Automakers Catch Canadian Fever
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The Detroit automobile industry has been facing many upheavals, first the sluggish economic climate slows the demand for the cars and then European auto sales fell 8.5% in August. Now, dark clouds loom large as the Canadian Auto Workers union decides to go on strike but as of now there seems some respite. The CAW and Ford Motor Co. (NYSE: F) reached a four year labor agreement, on Monday, that avoided the strike. The union extended its contract with General Motors (NYSE: GM) and Chrysler Group LLC and decided to keep working past the midnight deadline. They said they would give a notice of 24 hours if they go on a strike. The President Ken Lewenza said that the union agreed to the extension of the contract because the labor executive of both the companies asked for more time to study the deal made with Ford as the union want GM and Chrysler to accept same terms.
A ratification vote by CAW members will be held this weekend, this will see wage cuts for new hires and pay freezes for current workers. But lump-sum payments will be made to workers to cover inflation and for ratifying the deal. According to CAW, under the Ford deal the new workers would be paid 60 percent of the current top wage of C$33.89 an hour; they can reach the top wage in 10 years. Five years ago similar two-tier wage agreement was made but the workers did not automatically get the top wage after ten years. It is not clear whether GM and Chrysler would agree to the same deal, Chrysler’s spokeswoman said that the company was reviewing the pact and did not have immediate comment. GM also declined to comment. Lewenza feels hopeful and says if the deal is good for Ford it should be good enough for both GM and Chrysler. But Chrysler criticized CAW’s move saying that Ford is not “in the best position to take on this role”. August proved to be the worst month for Ford. The company’s sales plunged 29% year-on-year. Former GM negotiator Art Schwartz says that if both the companies refuse to go along with Ford it could mean labor trouble.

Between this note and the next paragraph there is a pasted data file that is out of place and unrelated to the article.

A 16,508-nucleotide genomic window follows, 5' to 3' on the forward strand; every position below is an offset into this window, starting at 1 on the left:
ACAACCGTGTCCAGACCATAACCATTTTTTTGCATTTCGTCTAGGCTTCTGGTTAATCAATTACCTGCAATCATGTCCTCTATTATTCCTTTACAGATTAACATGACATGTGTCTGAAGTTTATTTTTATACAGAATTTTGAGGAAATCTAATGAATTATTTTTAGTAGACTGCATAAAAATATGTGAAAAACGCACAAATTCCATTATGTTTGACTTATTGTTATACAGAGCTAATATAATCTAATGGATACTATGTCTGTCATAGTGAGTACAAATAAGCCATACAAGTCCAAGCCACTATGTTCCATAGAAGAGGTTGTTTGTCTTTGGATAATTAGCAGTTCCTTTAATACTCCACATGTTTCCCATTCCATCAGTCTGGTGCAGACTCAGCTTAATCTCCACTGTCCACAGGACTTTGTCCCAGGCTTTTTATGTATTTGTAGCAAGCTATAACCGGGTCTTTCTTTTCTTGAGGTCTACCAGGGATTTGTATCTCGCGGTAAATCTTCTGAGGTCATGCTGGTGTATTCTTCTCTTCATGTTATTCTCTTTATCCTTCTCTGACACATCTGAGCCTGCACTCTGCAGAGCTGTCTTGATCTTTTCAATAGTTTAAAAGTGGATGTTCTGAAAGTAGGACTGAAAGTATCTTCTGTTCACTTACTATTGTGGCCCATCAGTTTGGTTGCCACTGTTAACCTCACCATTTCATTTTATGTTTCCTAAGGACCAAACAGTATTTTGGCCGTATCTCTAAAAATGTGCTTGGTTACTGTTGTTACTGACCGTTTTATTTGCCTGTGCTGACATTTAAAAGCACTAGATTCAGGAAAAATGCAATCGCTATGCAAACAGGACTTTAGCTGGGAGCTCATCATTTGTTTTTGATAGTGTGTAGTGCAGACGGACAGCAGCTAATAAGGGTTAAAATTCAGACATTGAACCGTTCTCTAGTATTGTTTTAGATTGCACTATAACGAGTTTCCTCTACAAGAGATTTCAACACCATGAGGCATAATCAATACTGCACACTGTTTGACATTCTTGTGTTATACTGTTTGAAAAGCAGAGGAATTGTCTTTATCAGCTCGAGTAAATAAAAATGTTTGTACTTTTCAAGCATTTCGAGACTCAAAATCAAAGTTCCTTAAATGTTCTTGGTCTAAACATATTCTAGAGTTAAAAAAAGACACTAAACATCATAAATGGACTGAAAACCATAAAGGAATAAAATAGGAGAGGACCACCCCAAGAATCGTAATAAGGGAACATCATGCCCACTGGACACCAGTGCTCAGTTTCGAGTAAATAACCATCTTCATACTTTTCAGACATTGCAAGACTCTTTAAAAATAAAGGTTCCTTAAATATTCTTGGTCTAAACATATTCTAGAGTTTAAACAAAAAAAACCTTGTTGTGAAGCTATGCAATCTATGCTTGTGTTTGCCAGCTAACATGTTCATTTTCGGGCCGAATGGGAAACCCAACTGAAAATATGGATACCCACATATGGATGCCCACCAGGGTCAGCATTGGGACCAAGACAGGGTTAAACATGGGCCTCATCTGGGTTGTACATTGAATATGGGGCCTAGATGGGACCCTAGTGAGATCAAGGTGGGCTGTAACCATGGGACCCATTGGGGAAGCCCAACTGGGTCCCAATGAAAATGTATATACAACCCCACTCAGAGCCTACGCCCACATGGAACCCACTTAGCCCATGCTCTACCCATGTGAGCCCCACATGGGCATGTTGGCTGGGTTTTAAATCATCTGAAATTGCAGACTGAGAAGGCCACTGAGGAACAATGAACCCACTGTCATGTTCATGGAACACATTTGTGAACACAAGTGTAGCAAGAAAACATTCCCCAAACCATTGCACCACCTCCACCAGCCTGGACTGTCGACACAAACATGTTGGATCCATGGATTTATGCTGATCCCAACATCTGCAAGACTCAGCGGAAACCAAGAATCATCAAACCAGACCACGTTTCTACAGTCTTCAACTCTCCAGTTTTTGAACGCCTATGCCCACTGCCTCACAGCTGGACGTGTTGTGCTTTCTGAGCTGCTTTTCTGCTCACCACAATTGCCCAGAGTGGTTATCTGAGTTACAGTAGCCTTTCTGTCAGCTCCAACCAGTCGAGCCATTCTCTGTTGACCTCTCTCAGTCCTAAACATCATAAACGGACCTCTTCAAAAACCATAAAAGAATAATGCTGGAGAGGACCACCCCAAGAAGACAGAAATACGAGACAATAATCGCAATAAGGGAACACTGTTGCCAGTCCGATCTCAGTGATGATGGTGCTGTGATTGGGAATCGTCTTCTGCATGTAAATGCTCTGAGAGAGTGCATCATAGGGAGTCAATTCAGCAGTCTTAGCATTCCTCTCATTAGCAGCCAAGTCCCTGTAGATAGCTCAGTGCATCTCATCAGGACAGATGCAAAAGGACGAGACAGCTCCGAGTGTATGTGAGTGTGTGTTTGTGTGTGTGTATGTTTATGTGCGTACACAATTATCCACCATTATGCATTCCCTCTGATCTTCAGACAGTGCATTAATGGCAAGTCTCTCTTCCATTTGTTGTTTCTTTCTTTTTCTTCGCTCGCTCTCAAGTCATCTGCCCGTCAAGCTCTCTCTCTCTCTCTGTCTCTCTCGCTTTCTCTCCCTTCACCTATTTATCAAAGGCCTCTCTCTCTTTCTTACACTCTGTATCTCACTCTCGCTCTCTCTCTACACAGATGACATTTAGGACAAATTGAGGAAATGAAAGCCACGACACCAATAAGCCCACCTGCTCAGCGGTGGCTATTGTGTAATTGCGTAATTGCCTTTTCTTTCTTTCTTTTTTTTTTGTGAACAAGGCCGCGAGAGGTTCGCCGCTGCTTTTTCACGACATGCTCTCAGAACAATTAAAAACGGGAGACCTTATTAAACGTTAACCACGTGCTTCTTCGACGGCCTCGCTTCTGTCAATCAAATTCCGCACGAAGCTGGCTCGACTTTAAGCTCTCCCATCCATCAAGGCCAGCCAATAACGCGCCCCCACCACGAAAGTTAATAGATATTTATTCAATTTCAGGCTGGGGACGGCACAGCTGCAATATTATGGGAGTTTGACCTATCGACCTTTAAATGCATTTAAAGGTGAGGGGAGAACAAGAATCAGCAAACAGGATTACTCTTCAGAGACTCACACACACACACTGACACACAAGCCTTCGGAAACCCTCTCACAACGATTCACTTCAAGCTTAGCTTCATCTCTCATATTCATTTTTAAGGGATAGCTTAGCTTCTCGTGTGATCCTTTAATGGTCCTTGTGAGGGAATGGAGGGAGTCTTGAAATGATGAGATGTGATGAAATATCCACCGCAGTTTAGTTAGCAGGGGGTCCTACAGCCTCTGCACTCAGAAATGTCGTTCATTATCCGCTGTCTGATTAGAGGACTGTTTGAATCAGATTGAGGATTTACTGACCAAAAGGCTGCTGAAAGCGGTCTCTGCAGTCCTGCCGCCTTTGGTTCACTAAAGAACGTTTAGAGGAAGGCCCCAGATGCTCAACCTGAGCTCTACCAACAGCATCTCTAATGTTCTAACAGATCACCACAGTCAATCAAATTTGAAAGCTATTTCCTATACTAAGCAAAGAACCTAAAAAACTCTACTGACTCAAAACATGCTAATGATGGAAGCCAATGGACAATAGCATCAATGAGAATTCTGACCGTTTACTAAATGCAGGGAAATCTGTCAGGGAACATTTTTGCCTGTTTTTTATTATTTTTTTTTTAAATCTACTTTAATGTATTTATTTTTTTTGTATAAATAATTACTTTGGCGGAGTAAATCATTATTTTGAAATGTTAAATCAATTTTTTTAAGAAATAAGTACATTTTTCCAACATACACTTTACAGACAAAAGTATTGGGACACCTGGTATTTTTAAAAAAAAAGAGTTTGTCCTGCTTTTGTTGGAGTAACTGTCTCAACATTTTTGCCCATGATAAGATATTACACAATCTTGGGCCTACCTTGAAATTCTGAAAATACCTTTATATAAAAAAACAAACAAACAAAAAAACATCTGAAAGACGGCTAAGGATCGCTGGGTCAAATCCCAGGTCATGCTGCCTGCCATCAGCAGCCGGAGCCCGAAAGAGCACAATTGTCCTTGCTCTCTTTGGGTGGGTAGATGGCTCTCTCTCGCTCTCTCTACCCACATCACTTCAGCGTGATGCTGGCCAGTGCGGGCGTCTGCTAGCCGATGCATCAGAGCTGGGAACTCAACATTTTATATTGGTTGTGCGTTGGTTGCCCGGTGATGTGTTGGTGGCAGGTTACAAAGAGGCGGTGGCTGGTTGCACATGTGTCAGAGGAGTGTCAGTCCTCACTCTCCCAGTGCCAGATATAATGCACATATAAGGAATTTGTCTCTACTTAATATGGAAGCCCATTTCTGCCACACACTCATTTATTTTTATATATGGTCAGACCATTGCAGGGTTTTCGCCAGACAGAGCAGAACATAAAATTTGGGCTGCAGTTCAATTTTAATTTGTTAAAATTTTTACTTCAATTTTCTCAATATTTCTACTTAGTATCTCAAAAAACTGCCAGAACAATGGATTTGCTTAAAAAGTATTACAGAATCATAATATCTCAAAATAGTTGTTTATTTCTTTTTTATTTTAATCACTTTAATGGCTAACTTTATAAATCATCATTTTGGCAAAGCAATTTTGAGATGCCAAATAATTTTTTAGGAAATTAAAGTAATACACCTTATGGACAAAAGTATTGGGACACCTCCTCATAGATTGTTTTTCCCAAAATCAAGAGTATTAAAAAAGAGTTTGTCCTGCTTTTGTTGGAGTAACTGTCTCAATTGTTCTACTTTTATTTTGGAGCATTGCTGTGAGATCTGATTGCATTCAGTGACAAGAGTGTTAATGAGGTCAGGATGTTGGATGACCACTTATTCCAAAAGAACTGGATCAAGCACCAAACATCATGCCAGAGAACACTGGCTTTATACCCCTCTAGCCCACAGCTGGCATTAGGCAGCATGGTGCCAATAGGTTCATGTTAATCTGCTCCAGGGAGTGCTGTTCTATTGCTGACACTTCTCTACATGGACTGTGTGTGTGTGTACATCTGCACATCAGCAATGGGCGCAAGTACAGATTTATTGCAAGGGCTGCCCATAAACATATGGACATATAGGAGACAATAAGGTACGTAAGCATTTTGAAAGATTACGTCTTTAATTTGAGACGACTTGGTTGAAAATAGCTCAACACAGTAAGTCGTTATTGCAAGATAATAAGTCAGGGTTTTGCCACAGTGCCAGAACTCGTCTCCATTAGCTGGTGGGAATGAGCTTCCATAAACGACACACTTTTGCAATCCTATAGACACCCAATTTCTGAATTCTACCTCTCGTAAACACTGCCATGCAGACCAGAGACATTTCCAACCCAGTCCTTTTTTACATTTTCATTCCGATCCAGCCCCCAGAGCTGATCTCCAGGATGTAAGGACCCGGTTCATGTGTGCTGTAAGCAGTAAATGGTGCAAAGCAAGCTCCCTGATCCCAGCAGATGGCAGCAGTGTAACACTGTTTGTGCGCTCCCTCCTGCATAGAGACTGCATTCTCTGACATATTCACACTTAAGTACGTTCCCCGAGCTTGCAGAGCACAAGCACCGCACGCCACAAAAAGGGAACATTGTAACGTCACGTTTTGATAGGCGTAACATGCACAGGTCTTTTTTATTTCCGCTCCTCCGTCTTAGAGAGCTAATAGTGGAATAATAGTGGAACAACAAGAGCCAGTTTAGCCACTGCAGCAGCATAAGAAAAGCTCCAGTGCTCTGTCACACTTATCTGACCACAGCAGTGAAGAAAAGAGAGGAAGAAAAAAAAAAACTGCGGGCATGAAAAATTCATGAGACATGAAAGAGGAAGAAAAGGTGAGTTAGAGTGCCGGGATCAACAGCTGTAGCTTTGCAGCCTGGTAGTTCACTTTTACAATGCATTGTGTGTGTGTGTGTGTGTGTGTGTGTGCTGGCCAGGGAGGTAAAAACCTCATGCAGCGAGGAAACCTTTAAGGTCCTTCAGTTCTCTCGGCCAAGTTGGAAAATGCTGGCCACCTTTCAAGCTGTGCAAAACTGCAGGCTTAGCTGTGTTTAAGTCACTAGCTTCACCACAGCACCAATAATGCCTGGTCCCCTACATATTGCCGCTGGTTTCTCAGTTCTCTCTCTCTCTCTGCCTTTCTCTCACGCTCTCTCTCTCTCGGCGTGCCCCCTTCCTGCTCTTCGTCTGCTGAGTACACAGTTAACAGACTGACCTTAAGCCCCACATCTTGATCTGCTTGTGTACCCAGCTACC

The companies say that Canada is proving to be the most expensive place in the world to make cars and trucks as the Canadian currency has risen 60% against the US dollar during the past ten years. In the past year GM and Ford made moves to reduce operation in Canada. The CAW represents about 21,000 auto workers in Canada and 16% of auto production in North America. In case of strike there would soon be short supply of the popular models of GM and Chrysler, as CAW workers also make key engine parts and other components of US built cars. US factories will also feel the effects of the strike and there will be shortage of some models because the dealers have not built up their supplies due to higher demands for cars and trucks in US.
Lewenza feels that in today’s economic climate the deal with Ford is a good one and it would avert the strike in the company giving back employment to 800 laid-off workers. Stacy Allerton, a Ford of Canada vice president said, “We believe that the tentative agreement offers unique to Canada solutions that will improve the competitiveness of the Canadian operations while providing employees the opportunity to earn a good living.”
Compared to US factories, the Canadian advantages of past are missing, in addition, the United Auto Workers union in US have agreed to a steeper concessions than the CAW making labor cost cheaper in US. Ontario Premier is confident that the companies and the union will reach agreements.
Automakers like Ford, General Motors, and Fiat bore the brunt of the slump in European markets including Italy, France, and Germany. Sales for the first eight months fell 6.6% to 8.59 million vehicles. Ford is considering cuts even as it is preparing to bring in new models to stop the mounting losses and falling shares in Europe.
General Motors set to make job cuts and an eventual closure of factories, saw an 18% dip in total registrations last month which matched the sales decline observed by the Italian motor manufacturer Fiat. Auto markets in Italy and France were hit but British sales showed little change. Sales in Spain rose 3.4% because the customers rushed to purchase before sales tax increases in September.
All these facts and figures may seem alarming but the facts are not so grim. GM and Chrysler are reporting profits as they are launching new vehicles. Few had expected that these companies were capable of this feat so soon after emerging from bankruptcy in mid-2009. GM shares are dragged down due to struggling European business and “company’s pension obligation for hourly workers”. My choice would always be GM if I were to invest in any US automobile company because of its profitability and market value. GM, for the record has total cash of a whopping $33 billion. GM executives want the Treasury Department to sell their shares but it is resisting. Justine Hyde, the senior editor of Motoramic blog said, “GM is probably after bankruptcy one of the most efficient automakers in the world. They have more cash than they need to operate.”
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rekhamarwah has no positions in the stocks mentioned above. The Motley Fool owns shares of Ford. Motley Fool newsletter services recommend Ford and General Motors Company. Try any of our Foolish newsletter services free for 30 days. We Fools may not all hold the same opinions, but we all believe that considering a diverse range of insights makes us better investors. The Motley Fool has a disclosure policy.If you have questions about this post or the Fool’s blog network, click here for information.